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I am trying to prove that: $\sqrt{2 + \sqrt{2+\sqrt{2+\sqrt{2+\sqrt{2+\sqrt{2 + \cdots}}}}}} = 2$ with the following figure:

Figure

The approach I'm trying to follow is to show that you can evaluate the sum and it will be between, for example, $2+\sqrt{2}$ and $4$. Also, I see a pattern with the triangles that are formed by the evaluation of the functions and how they decrease in size and are similar.

Any suggestion?

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marked as duplicate by Winther, rtybase, Feng Shao, Xander Henderson, Leucippus Oct 10 at 1:10

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    $\begingroup$ Suppose what you have is represented by $x$. Then since it goes on infinitely, we also have $x=x^2-2$. Solve the quadratic equation for $x=2$ (and, well, $x=-1$ but we know that makes no sense). $\endgroup$ – Andrew Chin Oct 9 at 18:00
  • $\begingroup$ I feel like there should also be a right triangle realization of this, but it's eluding me at the moment. $\endgroup$ – Cameron Williams Oct 9 at 18:03
  • $\begingroup$ Note that the graphs of $$f_{n+1}(x)=f\circ f_{n}(x)\qquad f_1(x)=\sqrt{2+x}$$ converge to $y=2$ as $n\to \infty$. See here. $\endgroup$ – clathratus Oct 9 at 18:10
  • $\begingroup$ I don't believe any rigorous proof can be drawn from the drawing alone. However, the drawing can give you a good motivation for a rigorous proof. For example, you can see that the sequence is monotone and bounded, then you can try to prove those facts, use the Monotone Convergence Theorem to conclude that a limit exists, then prove that the limit is what it seems to be. $\endgroup$ – Stinking Bishop Oct 9 at 18:12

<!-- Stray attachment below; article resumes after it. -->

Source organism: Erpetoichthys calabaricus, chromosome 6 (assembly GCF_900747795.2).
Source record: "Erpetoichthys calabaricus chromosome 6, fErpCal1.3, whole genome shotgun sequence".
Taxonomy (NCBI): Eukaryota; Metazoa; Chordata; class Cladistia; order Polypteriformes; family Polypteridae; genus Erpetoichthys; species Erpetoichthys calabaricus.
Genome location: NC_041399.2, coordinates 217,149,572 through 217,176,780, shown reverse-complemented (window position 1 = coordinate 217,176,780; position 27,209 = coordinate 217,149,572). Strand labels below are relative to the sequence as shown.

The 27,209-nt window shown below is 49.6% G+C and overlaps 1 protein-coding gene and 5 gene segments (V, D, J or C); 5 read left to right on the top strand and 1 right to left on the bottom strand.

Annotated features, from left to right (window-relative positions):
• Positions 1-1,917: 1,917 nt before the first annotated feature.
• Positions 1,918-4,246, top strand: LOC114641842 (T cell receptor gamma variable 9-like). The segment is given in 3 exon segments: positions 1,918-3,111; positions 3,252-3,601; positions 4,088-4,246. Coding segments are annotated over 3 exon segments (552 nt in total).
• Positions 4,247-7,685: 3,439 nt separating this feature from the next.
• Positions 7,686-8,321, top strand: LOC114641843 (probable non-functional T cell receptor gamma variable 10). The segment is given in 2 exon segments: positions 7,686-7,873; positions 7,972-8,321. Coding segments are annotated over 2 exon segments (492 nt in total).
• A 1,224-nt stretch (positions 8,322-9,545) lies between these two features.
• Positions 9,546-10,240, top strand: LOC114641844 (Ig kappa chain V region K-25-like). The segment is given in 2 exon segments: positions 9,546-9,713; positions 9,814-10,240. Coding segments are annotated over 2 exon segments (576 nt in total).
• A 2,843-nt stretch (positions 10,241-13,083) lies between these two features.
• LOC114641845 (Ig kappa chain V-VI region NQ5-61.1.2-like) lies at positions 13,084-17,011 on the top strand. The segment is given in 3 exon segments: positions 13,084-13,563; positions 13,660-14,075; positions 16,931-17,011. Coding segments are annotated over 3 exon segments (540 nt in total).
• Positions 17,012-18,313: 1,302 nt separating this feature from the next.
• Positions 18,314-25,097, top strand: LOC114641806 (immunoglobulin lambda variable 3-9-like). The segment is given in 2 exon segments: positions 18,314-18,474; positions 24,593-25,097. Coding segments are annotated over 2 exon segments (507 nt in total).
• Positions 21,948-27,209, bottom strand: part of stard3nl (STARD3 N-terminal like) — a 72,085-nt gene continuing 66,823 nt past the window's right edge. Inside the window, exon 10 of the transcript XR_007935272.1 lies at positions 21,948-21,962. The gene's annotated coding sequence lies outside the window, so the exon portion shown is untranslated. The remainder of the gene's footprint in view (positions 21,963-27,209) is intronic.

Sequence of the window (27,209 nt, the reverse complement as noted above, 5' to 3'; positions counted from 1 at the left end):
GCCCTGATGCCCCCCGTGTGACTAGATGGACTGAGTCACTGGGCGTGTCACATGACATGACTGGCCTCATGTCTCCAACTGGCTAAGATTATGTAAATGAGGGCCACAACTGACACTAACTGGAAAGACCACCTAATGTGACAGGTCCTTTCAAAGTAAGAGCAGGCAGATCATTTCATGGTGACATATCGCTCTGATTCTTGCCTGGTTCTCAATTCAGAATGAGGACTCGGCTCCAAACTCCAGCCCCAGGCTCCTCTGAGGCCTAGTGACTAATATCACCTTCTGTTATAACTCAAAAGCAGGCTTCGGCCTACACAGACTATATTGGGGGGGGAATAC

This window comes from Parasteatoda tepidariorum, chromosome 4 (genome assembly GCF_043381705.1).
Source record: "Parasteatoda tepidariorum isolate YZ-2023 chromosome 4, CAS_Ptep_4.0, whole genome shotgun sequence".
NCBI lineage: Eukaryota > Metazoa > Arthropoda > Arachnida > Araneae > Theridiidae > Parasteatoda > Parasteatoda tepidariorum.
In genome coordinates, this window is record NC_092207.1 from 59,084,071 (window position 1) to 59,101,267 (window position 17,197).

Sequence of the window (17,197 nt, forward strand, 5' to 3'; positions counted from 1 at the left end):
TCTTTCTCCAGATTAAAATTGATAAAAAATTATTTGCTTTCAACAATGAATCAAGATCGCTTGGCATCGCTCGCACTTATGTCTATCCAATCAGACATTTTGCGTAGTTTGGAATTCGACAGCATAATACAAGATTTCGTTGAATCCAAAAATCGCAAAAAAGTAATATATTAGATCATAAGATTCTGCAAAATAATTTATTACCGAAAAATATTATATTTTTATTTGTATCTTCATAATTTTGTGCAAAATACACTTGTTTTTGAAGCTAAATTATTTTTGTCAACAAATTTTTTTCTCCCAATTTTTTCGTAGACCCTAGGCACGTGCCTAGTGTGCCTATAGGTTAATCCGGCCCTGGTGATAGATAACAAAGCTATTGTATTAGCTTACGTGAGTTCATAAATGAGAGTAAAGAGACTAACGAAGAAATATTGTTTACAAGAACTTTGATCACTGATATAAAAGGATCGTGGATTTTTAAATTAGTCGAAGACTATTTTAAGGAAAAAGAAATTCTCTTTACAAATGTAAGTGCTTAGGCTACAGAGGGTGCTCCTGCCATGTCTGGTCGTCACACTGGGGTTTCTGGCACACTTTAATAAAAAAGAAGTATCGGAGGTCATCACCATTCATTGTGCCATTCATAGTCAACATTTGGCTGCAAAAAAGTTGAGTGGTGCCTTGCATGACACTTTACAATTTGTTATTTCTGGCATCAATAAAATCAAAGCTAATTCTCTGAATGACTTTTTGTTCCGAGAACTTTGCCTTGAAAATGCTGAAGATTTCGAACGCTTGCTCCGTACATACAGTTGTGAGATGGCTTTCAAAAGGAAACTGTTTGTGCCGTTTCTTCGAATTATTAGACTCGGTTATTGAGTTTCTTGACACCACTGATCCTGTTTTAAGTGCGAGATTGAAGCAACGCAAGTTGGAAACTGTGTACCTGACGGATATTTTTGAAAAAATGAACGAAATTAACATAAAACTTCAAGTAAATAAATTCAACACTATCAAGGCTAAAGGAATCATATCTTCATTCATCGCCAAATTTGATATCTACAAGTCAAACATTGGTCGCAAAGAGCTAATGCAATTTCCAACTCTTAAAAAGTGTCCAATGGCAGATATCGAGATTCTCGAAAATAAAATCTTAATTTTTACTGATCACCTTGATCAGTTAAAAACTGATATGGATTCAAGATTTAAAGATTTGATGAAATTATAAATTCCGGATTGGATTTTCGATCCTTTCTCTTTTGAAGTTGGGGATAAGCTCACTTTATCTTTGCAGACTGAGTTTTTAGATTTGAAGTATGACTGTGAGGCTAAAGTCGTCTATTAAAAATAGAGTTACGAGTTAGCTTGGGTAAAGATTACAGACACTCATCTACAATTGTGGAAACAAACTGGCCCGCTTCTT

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Very cute figure! I'm definitely going to consider applying this type of visualization to all kinds of nested functions in the future!

Visualizations like these often times are not rigorous proofs to the statements they represent, but will offer really significant and powerfully clear insights into the problems. Rather than rigorously prove the nested radical's value, I will simply lay out the intuition.

As you follow the legs of the right triangle upwards and to the right, they will eventually approach the intersection point of the two functions $y = \sqrt{x}$ and $y = x-2$. The limit must be there because the lines are always getting closer to the point at every step, but it is impossible to go beyond that point. To find the intersection point we simply set the functions equal to each other and solve algebraically.

$$ \begin{align} x-2 &= \sqrt{x} \\\\ (x-2)^2 &= x \\\\ x^2 - 4x + 4 &= x \\\\ x^2 - 5x + 4 &= 0 \\\\ (x-4)(x-1) &= 0 \\\\ x =4 \quad &\text{or} \quad x=1 \\\\ \end{align} $$ Eliminating the extraneous solution we have that $x=4$, which means our infinite nested radical has a value of $y = 2$.

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